On April 4, 2013, I was a panelist for the webcast “Perspectives on Academic Patrons: A Closer Look at Takeaways from Library Journal’s Academic Patron Profiles (APP).” Along with Jaime Hammond, acting director of library services, Naugatuck Valley Community College, CT, and Sue Polanka, head, reference & instruction, Wright State University Libraries, OH, we discussed “some of the report’s major findings and…trends driving library use,” according to the webcast description. Steven Bell, associate university librarian, Temple University, Philadelphia, moderated.
To prepare, we all selected the three topic areas we felt were the most significant survey results for our academic library communities. The report is divided into “Activities & Outcomes,” “On-Site Vs. Online Usage,” “Research Behaviors and Needs,” and “Faculty Perspectives.” Not surprisingly, we each had at least one takeaway in common.
Jaime Hammond made a comment during the webcast that I picked up on immediately during the session but have continued to ponder. She noted that libraries were about three things: “materials, space, and services.” It framed very well the items I selected to talk about during the event (“Activities & Outcomes,” “On-Site Vs. Online Usage,” and “Faculty Perspectives”), but it also reflects some of the fundamental questions we are trying to address at my campus library.
Activities & outcomes
In mid-February, a head librarian at another campus asked what other librarians were doing to collaborate with their campus admissions office. One colleague noted the admissions office sends out a letter she wrote congratulating the student on being accepted to the university and highlighting the resources and services they can take advantage of while they finish up high school. Another talked about providing a general library overview during the admissions orientation session. Several noted working with student leaders who provide campus tours to more accurately highlight library services and resources, particularly to expand on the limiting “they have books” conversation.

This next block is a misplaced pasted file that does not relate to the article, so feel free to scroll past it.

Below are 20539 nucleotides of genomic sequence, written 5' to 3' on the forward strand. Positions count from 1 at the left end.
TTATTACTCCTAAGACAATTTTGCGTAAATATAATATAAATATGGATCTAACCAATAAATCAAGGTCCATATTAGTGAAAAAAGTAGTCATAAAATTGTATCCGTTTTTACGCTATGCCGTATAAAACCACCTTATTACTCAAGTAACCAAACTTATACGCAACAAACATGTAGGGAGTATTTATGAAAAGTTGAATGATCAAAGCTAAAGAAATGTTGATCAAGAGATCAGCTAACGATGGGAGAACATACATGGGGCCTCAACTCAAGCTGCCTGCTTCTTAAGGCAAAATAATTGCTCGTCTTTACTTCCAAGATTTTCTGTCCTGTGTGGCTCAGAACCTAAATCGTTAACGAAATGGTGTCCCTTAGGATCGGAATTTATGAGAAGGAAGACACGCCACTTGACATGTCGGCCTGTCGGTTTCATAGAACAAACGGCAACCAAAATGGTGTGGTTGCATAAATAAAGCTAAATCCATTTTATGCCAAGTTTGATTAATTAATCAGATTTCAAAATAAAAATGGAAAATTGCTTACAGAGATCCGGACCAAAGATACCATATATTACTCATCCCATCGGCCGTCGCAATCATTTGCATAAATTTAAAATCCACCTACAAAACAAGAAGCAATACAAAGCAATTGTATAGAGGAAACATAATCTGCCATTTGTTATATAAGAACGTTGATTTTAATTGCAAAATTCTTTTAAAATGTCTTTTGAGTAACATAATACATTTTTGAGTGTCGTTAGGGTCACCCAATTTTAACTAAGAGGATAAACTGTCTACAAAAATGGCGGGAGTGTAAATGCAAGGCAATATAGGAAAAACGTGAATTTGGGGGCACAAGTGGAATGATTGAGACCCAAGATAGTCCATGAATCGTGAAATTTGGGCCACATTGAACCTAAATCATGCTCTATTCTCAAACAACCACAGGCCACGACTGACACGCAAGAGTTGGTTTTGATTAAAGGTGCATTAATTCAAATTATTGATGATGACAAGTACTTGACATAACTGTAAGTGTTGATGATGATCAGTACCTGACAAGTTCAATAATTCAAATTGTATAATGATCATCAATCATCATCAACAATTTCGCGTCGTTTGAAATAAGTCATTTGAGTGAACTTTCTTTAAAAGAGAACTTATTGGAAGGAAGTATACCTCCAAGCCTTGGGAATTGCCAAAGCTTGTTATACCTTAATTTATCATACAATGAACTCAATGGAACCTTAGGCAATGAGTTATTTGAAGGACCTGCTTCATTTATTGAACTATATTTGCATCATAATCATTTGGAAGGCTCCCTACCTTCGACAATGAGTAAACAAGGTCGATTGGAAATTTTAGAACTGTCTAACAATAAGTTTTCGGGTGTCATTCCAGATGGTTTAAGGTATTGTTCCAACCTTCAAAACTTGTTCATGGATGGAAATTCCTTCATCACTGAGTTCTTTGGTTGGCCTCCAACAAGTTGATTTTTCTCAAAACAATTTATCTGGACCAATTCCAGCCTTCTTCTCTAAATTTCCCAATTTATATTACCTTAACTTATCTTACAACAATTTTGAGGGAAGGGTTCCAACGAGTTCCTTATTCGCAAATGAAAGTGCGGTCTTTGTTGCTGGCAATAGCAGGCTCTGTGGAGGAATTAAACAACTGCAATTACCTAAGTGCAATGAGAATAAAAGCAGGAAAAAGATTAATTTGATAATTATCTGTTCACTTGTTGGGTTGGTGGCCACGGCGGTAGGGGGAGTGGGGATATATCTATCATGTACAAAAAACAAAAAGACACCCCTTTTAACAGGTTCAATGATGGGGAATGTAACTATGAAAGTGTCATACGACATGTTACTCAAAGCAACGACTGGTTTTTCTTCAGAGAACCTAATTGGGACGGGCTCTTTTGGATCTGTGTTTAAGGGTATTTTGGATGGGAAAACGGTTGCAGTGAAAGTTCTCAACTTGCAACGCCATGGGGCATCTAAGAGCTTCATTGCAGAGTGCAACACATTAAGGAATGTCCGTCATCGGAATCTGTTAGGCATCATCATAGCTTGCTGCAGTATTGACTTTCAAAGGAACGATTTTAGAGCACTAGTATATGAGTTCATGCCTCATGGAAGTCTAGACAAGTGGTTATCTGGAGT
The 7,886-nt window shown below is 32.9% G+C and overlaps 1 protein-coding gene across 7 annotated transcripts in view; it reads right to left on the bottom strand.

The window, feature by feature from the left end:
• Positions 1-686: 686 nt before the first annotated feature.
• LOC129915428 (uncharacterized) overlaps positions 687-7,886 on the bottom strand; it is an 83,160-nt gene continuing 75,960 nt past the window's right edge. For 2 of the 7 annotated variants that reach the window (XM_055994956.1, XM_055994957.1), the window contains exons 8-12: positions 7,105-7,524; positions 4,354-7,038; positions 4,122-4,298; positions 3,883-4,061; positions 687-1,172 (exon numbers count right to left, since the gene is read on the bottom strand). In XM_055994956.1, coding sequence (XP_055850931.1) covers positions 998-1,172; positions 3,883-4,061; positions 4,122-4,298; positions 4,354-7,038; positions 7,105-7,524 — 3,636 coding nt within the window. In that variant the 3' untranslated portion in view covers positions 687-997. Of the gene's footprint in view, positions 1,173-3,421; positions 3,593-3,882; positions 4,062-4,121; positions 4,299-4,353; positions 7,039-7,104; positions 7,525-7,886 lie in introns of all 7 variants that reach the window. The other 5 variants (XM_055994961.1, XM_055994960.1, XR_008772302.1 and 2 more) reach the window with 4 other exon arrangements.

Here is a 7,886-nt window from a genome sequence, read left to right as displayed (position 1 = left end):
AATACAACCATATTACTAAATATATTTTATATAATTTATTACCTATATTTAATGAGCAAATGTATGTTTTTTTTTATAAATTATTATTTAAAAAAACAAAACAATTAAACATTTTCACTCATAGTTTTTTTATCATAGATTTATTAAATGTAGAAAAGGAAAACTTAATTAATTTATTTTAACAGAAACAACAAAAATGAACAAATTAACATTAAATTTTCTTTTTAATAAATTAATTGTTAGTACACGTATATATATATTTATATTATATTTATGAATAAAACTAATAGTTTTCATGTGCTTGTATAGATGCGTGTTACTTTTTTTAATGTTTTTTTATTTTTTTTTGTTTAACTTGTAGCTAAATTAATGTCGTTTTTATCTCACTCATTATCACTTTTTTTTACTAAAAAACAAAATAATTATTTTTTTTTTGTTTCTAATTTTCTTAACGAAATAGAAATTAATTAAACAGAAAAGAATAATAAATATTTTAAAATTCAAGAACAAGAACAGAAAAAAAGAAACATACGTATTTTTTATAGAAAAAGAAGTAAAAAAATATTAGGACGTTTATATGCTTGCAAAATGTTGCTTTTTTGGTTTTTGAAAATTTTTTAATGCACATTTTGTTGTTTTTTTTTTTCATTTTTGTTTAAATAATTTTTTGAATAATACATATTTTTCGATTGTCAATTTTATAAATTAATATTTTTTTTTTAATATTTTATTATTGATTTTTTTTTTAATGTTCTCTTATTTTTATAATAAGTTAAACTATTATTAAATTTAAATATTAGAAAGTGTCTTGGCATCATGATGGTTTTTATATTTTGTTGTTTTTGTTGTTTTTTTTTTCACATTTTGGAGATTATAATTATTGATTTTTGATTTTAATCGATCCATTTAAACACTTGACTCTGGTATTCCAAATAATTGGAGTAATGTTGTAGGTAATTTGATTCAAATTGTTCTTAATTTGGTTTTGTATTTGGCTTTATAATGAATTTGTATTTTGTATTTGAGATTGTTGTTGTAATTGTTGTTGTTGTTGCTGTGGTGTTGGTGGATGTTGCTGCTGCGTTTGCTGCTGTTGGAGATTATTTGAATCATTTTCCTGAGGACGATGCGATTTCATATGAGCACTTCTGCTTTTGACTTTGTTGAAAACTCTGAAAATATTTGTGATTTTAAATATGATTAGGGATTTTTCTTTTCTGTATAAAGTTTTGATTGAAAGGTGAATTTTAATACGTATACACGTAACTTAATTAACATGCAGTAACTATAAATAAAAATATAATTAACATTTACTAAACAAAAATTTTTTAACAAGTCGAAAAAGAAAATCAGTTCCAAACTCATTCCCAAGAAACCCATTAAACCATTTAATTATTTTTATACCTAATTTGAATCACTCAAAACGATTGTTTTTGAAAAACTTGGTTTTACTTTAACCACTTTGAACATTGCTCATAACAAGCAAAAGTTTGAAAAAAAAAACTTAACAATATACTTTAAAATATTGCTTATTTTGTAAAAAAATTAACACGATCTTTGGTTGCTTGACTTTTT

Before the webcast my reference librarian and I just happened to be talking about what we could do to strengthen our relationship with admissions and get more connected with prospective students. We want to highlight how the library plays a role in their academic success.
A bar graph from the APP report showed only about 18 percent of the student responses indicated the reason for consulting with library staff is to achieve a good grade on an assignment or course. Before reading the report I might have attributed this number to the challenges librarians sometimes face getting opportunities to provide course-related instruction in a wide variety of classes. However, after reading the report I wonder if it really points to a missed opportunity earlier in the student’s career, during the admissions process. Academic success is something I always highlight to students in my library instruction classes, but I may be planting that seed a bit too late.
On-Site vs. online usage
The numbers for students using their library on-site (76 percent) and online (69 percent) are not that far apart. And while the survey results demonstrate online use is primarily for research materials and on-site focuses on library as place, there is a certain amount of fluidity between the two. This is further demonstrated in the reasons for using the library building on campus. On-site use of the library is most strongly tied to the availability of wireless connectivity. Interestingly, though, the fourth most popular response to this survey question was “better online resources for my discipline”—even though those online resources are, well, equally online wherever the student is working.